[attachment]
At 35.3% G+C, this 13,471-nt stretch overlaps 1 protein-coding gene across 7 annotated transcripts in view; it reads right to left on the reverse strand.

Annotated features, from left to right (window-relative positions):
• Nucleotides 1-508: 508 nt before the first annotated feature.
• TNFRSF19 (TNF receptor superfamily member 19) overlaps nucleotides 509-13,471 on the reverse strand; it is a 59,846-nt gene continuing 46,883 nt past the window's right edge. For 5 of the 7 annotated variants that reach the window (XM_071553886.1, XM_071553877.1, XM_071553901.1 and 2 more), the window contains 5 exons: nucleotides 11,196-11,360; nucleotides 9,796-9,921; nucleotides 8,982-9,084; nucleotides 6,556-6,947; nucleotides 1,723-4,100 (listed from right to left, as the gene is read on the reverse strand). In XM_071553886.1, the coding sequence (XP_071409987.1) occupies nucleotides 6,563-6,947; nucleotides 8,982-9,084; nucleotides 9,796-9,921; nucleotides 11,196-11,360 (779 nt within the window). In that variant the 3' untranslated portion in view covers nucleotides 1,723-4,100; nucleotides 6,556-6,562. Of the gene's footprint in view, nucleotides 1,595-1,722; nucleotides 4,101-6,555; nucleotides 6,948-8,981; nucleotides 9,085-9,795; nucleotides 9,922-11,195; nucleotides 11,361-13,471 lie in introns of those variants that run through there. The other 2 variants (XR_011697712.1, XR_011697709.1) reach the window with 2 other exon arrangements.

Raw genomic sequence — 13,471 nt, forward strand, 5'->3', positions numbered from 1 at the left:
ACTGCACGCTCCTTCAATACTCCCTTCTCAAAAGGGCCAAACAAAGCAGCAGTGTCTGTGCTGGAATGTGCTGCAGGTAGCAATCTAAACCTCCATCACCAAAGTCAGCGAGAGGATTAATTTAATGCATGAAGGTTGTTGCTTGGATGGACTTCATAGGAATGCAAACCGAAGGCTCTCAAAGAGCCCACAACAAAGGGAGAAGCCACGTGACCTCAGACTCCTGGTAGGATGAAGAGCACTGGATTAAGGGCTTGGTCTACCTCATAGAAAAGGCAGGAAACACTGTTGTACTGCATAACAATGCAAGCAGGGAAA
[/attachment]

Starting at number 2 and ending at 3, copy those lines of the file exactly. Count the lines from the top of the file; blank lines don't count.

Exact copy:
Annotated features, from left to right (window-relative positions):
• Nucleotides 1-508: 508 nt before the first annotated feature.